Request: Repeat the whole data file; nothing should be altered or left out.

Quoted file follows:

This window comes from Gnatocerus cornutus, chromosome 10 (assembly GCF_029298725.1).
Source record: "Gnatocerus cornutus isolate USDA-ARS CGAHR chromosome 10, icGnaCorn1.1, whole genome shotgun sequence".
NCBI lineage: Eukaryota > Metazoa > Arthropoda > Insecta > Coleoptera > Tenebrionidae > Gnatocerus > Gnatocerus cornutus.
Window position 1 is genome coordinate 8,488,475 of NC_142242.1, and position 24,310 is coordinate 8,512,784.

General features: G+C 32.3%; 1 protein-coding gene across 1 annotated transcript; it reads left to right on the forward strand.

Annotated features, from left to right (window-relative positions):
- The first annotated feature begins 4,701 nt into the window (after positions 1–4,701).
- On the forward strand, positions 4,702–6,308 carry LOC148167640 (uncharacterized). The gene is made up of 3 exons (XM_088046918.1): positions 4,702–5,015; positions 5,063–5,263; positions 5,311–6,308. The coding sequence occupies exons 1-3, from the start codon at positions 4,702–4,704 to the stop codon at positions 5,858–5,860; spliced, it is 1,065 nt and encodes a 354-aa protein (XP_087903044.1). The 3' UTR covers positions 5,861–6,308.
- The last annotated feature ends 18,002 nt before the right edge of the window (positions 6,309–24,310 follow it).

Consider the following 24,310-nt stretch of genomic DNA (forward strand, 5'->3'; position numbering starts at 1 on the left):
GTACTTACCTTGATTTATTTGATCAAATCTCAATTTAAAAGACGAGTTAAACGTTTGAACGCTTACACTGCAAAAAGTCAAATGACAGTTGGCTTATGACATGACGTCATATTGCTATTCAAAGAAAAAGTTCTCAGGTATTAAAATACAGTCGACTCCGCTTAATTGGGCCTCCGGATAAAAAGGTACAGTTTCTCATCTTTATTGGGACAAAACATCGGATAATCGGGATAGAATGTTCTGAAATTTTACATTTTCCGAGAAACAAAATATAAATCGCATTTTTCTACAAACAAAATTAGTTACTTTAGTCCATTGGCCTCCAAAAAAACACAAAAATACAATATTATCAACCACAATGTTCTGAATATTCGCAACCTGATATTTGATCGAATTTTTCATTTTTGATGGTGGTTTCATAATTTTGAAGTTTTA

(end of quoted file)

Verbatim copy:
This window comes from Gnatocerus cornutus, chromosome 10 (assembly GCF_029298725.1).
Source record: "Gnatocerus cornutus isolate USDA-ARS CGAHR chromosome 10, icGnaCorn1.1, whole genome shotgun sequence".
NCBI lineage: Eukaryota > Metazoa > Arthropoda > Insecta > Coleoptera > Tenebrionidae > Gnatocerus > Gnatocerus cornutus.
Window position 1 is genome coordinate 8,488,475 of NC_142242.1, and position 24,310 is coordinate 8,512,784.

General features: G+C 32.3%; 1 protein-coding gene across 1 annotated transcript; it reads left to right on the forward strand.

Annotated features, from left to right (window-relative positions):
- The first annotated feature begins 4,701 nt into the window (after positions 1–4,701).
- On the forward strand, positions 4,702–6,308 carry LOC148167640 (uncharacterized). The gene is made up of 3 exons (XM_088046918.1): positions 4,702–5,015; positions 5,063–5,263; positions 5,311–6,308. The coding sequence occupies exons 1-3, from the start codon at positions 4,702–4,704 to the stop codon at positions 5,858–5,860; spliced, it is 1,065 nt and encodes a 354-aa protein (XP_087903044.1). The 3' UTR covers positions 5,861–6,308.
- The last annotated feature ends 18,002 nt before the right edge of the window (positions 6,309–24,310 follow it).

Consider the following 24,310-nt stretch of genomic DNA (forward strand, 5'->3'; position numbering starts at 1 on the left):
GTACTTACCTTGATTTATTTGATCAAATCTCAATTTAAAAGACGAGTTAAACGTTTGAACGCTTACACTGCAAAAAGTCAAATGACAGTTGGCTTATGACATGACGTCATATTGCTATTCAAAGAAAAAGTTCTCAGGTATTAAAATACAGTCGACTCCGCTTAATTGGGCCTCCGGATAAAAAGGTACAGTTTCTCATCTTTATTGGGACAAAACATCGGATAATCGGGATAGAATGTTCTGAAATTTTACATTTTCCGAGAAACAAAATATAAATCGCATTTTTCTACAAACAAAATTAGTTACTTTAGTCCATTGGCCTCCAAAAAAACACAAAAATACAATATTATCAACCACAATGTTCTGAATATTCGCAACCTGATATTTGATCGAATTTTTCATTTTTGATGGTGGTTTCATAATTTTGAAGTTTTA